6. Múrias Centeno – Lisboa, Porto
Nearby, in the Focus section, the rising gallery Múrias Centeno is showing Portuguese “cool kids” Musa paradisiaca (Eduardo Guerra and Miguel Ferrão). Their work revisits lived stories, narratives, and events through sculptures, films, and sound pieces whose materiality deceives both eye and ear.
At the fair, a group of sculptures ostensibly made of wood, leather, ceramic, and textiles are in reality all made of polyester resin and fibreglass. With prices ranging from €4,000 to €12,000, the work of the duo is certainly one to keep an eye on.
7. Gallery Hyundai – Seoul
The Seoul powerhouse has staged a fantastic group presentation featuring Korean artists active from the 1970s onwards. The delicate works on Hanji paper by Minjung Kim are standout pieces, as are featured works from the Dansaekhwa movement by artists including Chung Sang-Hwa, Lee Ufan, and Park Seo-bo.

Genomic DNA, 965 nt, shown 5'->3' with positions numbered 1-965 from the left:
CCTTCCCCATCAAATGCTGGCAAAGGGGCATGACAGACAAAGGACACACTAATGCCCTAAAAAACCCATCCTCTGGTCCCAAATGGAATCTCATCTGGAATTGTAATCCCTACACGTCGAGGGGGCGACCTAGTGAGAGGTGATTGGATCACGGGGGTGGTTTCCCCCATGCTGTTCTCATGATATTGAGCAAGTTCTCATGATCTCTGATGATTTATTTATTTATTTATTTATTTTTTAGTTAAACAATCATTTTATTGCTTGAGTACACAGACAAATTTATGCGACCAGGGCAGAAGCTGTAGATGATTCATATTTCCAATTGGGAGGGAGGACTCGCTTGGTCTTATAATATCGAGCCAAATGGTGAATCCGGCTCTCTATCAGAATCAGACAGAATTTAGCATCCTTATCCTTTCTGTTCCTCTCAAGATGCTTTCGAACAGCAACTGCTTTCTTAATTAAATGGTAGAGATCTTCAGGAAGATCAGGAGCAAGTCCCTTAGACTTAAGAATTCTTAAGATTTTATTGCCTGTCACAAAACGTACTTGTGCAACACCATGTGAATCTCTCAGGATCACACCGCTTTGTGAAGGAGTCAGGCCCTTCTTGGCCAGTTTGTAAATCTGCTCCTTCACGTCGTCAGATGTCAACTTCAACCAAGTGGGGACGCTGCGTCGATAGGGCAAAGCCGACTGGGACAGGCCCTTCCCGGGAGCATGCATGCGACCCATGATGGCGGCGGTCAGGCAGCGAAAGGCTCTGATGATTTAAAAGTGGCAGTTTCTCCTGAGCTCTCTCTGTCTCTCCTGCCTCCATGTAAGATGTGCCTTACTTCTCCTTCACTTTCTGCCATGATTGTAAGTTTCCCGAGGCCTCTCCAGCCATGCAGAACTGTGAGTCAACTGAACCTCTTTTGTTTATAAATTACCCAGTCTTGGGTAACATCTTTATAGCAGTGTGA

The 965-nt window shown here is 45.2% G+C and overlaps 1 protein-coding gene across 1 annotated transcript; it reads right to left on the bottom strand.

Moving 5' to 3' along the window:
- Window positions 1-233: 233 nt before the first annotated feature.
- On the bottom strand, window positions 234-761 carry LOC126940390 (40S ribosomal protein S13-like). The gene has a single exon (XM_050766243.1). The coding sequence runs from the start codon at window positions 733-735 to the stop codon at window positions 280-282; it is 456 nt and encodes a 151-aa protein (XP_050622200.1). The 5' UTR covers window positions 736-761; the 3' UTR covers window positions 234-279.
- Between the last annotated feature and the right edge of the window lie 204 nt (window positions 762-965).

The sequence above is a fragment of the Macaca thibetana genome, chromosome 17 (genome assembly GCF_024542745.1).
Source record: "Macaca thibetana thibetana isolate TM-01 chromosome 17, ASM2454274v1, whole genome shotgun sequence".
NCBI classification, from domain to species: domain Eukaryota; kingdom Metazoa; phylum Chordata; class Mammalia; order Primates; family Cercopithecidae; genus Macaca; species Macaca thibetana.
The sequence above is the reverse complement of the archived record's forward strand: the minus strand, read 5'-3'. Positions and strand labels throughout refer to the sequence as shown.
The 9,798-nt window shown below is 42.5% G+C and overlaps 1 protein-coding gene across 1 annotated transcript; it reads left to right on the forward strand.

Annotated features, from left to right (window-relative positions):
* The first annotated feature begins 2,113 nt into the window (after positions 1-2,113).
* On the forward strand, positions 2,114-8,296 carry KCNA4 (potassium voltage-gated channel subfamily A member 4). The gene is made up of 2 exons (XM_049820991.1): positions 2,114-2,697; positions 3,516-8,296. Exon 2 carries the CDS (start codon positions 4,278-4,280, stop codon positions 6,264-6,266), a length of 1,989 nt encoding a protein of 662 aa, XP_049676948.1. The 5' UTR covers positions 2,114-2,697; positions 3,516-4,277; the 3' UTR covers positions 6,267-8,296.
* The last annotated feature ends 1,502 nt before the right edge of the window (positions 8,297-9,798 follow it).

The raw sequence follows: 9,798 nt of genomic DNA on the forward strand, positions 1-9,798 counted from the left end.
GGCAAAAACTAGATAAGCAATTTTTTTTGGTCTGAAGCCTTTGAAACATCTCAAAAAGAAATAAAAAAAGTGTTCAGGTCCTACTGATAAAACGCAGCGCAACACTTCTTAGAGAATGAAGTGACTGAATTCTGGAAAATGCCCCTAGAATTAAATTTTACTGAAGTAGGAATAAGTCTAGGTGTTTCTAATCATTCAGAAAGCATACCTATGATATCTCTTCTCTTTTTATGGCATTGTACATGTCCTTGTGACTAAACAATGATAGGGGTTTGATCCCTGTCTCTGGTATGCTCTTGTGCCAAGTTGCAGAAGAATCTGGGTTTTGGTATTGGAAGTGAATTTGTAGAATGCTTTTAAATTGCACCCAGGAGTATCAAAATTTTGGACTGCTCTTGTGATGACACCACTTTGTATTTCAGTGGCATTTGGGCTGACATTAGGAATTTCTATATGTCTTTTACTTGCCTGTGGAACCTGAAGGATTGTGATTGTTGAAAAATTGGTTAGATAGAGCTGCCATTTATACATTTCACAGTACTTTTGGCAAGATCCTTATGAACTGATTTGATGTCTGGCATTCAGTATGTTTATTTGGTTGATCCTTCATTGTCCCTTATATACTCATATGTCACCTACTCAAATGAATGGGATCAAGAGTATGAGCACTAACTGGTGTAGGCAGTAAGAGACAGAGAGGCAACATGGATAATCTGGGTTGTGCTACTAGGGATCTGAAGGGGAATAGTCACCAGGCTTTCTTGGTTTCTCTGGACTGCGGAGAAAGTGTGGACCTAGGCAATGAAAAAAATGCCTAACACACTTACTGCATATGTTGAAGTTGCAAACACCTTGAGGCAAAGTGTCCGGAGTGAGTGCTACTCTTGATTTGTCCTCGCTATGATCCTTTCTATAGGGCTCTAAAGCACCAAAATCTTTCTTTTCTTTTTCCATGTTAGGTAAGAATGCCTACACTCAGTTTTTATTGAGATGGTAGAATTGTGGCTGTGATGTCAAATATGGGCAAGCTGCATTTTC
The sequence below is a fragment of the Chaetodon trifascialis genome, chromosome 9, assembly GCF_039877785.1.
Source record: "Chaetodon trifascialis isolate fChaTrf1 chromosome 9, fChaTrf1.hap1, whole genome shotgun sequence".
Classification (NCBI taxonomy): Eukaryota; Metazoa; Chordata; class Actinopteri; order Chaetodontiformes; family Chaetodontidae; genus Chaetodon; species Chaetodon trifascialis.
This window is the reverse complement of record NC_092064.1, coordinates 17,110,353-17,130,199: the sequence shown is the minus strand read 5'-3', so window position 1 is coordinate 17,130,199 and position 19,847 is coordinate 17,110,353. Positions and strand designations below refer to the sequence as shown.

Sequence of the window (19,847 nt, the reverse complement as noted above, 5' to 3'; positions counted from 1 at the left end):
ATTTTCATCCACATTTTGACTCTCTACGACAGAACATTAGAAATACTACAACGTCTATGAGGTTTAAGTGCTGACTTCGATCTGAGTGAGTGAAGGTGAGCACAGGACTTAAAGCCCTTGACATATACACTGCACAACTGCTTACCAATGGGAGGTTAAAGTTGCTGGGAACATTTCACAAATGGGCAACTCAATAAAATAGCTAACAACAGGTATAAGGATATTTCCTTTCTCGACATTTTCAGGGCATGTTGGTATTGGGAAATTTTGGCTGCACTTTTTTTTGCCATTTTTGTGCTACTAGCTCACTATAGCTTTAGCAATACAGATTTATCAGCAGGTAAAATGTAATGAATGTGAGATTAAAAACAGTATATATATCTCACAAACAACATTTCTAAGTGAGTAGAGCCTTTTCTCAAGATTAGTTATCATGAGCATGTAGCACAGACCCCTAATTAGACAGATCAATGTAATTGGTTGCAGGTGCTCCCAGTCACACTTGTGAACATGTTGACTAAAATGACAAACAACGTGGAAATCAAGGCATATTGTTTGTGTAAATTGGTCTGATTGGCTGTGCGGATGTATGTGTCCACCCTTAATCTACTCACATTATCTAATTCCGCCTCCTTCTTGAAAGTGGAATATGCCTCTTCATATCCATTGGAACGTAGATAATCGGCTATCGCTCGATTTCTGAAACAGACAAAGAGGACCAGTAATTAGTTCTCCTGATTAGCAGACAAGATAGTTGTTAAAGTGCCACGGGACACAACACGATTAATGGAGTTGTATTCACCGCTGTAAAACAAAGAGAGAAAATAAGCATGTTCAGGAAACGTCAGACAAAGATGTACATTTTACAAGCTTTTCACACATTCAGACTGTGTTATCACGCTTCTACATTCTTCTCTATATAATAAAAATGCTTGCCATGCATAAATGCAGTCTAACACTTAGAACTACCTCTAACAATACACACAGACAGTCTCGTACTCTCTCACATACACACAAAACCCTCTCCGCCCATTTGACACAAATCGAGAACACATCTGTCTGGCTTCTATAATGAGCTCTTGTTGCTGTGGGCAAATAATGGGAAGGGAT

Notable too was the selection of painted photographs by Seung-taek Lee, an ongoing series that was started back in the 1950s as “non-sculpture” experiments in which the artist uses ordinary objects as raw material and imbues them with multiple meanings.
Hyundai’s overview of Korean artists has been so carefully curated that at moments the booth felt like a museum presentation, shining a light on a fascinating art scene.
8. Herald St – London
While other local galleries are shutting up shop, London mainstay Herald St is expanding and, judging by its presentation in the main section of the fair, it’s easy to see why: its roster of artists is exciting, balancing risk-taking with crowd-pleasing appeal.